Copper prices fell more than 2% on Wednesday after data showed that factory activity slowed in August across swathes of Europe and Asia.
In China, manufacturing contracted for the first time in nearly 1-1/2 years.
Copper for delivery in December fell 2.3% from Tuesday’s settlement price, touching $4.275 per pound ($9,405 per tonne) on the Comex market in New York.
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The state reserves administration in China also released 150,000 tonnes of copper, aluminum and zinc into the market, on the third round of metal auctions that helped to cool the rally in copper prices.
Prices are still up 20% this year after rising 26% in 2020, with analysts optimistic that demand for the metal used in power grids will increase as the world ditches fossil fuels for electrification.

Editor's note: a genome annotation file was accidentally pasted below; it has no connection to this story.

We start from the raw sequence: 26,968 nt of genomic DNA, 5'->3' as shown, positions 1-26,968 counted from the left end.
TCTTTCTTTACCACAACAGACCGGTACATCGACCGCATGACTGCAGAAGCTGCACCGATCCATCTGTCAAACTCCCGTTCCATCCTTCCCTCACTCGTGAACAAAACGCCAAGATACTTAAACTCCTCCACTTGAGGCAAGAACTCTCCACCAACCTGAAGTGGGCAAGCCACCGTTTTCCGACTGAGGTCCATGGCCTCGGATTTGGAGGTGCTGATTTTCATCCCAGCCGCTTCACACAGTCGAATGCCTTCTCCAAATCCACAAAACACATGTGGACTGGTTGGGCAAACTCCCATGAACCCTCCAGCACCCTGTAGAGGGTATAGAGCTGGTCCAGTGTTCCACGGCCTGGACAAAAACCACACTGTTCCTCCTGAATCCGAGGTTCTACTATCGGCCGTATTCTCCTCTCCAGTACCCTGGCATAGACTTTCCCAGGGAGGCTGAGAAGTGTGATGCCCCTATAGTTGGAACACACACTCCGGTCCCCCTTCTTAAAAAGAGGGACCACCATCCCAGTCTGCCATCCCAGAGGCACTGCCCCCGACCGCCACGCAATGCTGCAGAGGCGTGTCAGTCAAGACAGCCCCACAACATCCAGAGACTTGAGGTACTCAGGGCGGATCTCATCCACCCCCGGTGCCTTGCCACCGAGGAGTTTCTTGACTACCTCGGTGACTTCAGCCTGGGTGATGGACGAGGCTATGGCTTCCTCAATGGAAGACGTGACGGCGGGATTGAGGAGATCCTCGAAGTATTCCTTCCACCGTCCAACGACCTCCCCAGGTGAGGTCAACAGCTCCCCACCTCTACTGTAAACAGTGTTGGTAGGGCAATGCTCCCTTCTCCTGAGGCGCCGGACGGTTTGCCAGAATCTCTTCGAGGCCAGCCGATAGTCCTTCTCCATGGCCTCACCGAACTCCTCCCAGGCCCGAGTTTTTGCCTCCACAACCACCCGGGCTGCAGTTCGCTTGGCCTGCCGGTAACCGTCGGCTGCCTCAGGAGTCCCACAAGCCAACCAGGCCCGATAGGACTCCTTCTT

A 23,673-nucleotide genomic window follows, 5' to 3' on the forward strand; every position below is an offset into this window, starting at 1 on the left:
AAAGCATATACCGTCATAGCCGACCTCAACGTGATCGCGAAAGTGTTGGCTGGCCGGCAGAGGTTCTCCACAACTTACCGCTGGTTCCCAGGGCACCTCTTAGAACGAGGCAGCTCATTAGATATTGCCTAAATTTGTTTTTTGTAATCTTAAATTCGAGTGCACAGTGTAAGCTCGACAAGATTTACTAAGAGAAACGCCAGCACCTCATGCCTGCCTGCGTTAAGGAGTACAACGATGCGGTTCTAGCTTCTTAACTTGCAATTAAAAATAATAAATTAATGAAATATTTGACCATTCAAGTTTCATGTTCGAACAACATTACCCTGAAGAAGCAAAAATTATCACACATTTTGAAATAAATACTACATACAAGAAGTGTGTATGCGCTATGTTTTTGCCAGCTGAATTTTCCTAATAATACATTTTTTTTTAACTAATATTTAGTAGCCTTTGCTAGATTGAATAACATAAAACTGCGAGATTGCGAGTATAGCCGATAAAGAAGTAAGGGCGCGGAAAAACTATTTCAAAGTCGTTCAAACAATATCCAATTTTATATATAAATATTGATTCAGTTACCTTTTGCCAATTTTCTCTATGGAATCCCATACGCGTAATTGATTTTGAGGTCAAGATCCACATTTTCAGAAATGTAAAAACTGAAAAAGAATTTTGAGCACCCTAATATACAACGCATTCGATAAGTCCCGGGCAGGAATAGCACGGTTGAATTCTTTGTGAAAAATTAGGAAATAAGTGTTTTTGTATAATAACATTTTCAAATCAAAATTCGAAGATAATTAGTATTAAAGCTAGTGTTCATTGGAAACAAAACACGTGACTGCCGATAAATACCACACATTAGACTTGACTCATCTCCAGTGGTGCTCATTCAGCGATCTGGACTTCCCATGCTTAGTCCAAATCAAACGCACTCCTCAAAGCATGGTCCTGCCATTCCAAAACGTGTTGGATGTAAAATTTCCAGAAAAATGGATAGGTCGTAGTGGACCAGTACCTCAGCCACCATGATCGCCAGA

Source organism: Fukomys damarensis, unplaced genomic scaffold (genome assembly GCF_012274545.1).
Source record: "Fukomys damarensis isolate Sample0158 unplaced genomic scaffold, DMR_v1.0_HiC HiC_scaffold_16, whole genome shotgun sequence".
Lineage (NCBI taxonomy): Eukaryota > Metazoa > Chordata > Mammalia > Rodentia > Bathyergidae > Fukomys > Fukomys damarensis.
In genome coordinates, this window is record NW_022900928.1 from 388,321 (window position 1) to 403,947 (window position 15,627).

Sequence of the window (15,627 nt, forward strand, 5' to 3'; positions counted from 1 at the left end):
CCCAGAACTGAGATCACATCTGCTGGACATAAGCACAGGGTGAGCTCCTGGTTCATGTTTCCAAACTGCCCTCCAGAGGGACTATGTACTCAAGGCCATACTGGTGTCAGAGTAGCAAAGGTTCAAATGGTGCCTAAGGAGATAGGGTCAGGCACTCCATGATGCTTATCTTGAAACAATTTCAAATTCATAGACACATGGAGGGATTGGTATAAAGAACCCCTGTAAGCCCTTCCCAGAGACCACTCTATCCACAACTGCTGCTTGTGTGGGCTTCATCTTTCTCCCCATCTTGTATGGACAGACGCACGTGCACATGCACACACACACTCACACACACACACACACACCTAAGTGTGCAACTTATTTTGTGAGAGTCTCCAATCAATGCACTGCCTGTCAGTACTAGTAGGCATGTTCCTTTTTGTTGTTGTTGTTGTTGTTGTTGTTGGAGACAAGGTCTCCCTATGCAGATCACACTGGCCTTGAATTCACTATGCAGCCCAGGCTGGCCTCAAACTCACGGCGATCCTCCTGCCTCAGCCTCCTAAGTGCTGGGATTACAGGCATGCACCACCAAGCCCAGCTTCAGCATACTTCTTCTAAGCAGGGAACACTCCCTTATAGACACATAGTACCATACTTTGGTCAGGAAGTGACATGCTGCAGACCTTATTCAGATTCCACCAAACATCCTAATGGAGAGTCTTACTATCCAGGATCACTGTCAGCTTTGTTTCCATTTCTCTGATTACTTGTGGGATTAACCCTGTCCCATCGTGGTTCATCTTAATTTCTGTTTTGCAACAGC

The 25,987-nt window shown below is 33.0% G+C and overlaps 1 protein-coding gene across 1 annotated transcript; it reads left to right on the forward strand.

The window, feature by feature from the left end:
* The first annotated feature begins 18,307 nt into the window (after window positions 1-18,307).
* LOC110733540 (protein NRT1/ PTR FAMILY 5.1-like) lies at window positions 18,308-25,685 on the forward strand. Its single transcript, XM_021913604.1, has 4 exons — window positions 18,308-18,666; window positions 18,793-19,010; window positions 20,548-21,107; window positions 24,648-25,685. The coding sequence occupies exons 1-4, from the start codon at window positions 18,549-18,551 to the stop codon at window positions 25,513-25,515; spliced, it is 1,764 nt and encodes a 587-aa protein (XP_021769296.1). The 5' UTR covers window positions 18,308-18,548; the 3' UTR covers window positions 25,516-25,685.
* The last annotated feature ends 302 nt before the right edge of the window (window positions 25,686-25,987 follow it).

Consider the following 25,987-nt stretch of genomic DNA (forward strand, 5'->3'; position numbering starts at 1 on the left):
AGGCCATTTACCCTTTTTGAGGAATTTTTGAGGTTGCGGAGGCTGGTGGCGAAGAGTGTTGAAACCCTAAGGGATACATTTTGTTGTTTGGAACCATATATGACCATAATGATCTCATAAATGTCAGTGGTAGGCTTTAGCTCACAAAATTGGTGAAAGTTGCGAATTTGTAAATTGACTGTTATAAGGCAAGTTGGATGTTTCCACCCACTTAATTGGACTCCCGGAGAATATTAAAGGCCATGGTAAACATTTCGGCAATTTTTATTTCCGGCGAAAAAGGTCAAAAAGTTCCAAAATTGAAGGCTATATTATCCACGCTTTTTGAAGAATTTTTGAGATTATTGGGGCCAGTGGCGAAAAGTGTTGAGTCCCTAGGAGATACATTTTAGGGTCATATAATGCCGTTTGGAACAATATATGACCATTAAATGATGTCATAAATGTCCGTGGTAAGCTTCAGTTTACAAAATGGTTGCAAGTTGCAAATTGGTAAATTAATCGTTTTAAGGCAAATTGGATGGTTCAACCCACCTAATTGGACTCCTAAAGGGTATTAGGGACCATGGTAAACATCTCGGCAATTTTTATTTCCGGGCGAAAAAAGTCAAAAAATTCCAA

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Fundamentals have improved in recent weeks, said Citi analyst Oliver Nugent, pointing to falling exchange stockpiles, higher Chinese import premiums, lower speculative positioning and expectations for more economic stimulus.
“Fundamentally we think we’re at the right levels,” he said.
“We see copper a little above $9,000 on average next year.”
(With files from Reuters)